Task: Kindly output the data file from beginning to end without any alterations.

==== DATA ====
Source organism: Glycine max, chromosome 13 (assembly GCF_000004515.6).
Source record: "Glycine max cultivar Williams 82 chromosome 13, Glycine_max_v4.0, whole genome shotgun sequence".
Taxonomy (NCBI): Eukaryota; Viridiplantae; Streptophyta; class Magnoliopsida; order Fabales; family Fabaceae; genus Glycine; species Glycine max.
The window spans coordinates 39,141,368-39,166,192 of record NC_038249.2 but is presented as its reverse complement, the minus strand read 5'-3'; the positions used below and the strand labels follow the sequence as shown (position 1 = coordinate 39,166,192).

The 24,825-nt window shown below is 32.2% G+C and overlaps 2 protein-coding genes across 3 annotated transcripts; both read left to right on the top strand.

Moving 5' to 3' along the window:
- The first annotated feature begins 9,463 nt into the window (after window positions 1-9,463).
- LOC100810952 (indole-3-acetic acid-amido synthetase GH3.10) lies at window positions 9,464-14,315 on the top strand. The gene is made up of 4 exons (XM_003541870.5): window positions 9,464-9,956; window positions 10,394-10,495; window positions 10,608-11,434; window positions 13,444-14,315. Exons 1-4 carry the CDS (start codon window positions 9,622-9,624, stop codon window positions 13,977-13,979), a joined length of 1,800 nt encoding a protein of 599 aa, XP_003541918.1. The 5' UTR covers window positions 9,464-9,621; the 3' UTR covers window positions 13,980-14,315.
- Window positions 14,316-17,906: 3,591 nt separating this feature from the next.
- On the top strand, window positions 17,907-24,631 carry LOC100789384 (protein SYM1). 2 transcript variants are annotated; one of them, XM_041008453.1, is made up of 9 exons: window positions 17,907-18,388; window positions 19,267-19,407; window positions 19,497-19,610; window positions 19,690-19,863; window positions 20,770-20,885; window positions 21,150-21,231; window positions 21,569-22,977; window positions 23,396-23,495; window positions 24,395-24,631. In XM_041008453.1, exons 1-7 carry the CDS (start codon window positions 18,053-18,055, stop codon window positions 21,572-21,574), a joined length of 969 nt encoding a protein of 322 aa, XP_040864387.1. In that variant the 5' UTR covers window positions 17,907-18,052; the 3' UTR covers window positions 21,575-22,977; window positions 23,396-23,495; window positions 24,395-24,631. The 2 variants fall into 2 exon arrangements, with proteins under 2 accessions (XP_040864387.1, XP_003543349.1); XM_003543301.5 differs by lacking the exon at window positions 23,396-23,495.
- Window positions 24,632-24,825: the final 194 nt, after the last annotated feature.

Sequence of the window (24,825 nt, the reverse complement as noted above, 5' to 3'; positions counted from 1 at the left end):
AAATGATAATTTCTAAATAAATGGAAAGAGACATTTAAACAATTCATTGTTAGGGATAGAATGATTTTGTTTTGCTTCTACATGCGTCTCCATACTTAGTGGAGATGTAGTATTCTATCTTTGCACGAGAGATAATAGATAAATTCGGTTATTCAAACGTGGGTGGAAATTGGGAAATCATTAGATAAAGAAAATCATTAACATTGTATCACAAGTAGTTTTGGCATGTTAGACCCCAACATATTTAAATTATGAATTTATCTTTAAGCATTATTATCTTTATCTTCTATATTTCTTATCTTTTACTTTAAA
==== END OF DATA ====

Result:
Source organism: Glycine max, chromosome 13 (assembly GCF_000004515.6).
Source record: "Glycine max cultivar Williams 82 chromosome 13, Glycine_max_v4.0, whole genome shotgun sequence".
Taxonomy (NCBI): Eukaryota; Viridiplantae; Streptophyta; class Magnoliopsida; order Fabales; family Fabaceae; genus Glycine; species Glycine max.
The window spans coordinates 39,141,368-39,166,192 of record NC_038249.2 but is presented as its reverse complement, the minus strand read 5'-3'; the positions used below and the strand labels follow the sequence as shown (position 1 = coordinate 39,166,192).

The 24,825-nt window shown below is 32.2% G+C and overlaps 2 protein-coding genes across 3 annotated transcripts; both read left to right on the top strand.

Moving 5' to 3' along the window:
- The first annotated feature begins 9,463 nt into the window (after window positions 1-9,463).
- LOC100810952 (indole-3-acetic acid-amido synthetase GH3.10) lies at window positions 9,464-14,315 on the top strand. The gene is made up of 4 exons (XM_003541870.5): window positions 9,464-9,956; window positions 10,394-10,495; window positions 10,608-11,434; window positions 13,444-14,315. Exons 1-4 carry the CDS (start codon window positions 9,622-9,624, stop codon window positions 13,977-13,979), a joined length of 1,800 nt encoding a protein of 599 aa, XP_003541918.1. The 5' UTR covers window positions 9,464-9,621; the 3' UTR covers window positions 13,980-14,315.
- Window positions 14,316-17,906: 3,591 nt separating this feature from the next.
- On the top strand, window positions 17,907-24,631 carry LOC100789384 (protein SYM1). 2 transcript variants are annotated; one of them, XM_041008453.1, is made up of 9 exons: window positions 17,907-18,388; window positions 19,267-19,407; window positions 19,497-19,610; window positions 19,690-19,863; window positions 20,770-20,885; window positions 21,150-21,231; window positions 21,569-22,977; window positions 23,396-23,495; window positions 24,395-24,631. In XM_041008453.1, exons 1-7 carry the CDS (start codon window positions 18,053-18,055, stop codon window positions 21,572-21,574), a joined length of 969 nt encoding a protein of 322 aa, XP_040864387.1. In that variant the 5' UTR covers window positions 17,907-18,052; the 3' UTR covers window positions 21,575-22,977; window positions 23,396-23,495; window positions 24,395-24,631. The 2 variants fall into 2 exon arrangements, with proteins under 2 accessions (XP_040864387.1, XP_003543349.1); XM_003543301.5 differs by lacking the exon at window positions 23,396-23,495.
- Window positions 24,632-24,825: the final 194 nt, after the last annotated feature.

Sequence of the window (24,825 nt, the reverse complement as noted above, 5' to 3'; positions counted from 1 at the left end):
AAATGATAATTTCTAAATAAATGGAAAGAGACATTTAAACAATTCATTGTTAGGGATAGAATGATTTTGTTTTGCTTCTACATGCGTCTCCATACTTAGTGGAGATGTAGTATTCTATCTTTGCACGAGAGATAATAGATAAATTCGGTTATTCAAACGTGGGTGGAAATTGGGAAATCATTAGATAAAGAAAATCATTAACATTGTATCACAAGTAGTTTTGGCATGTTAGACCCCAACATATTTAAATTATGAATTTATCTTTAAGCATTATTATCTTTATCTTCTATATTTCTTATCTTTTACTTTAAA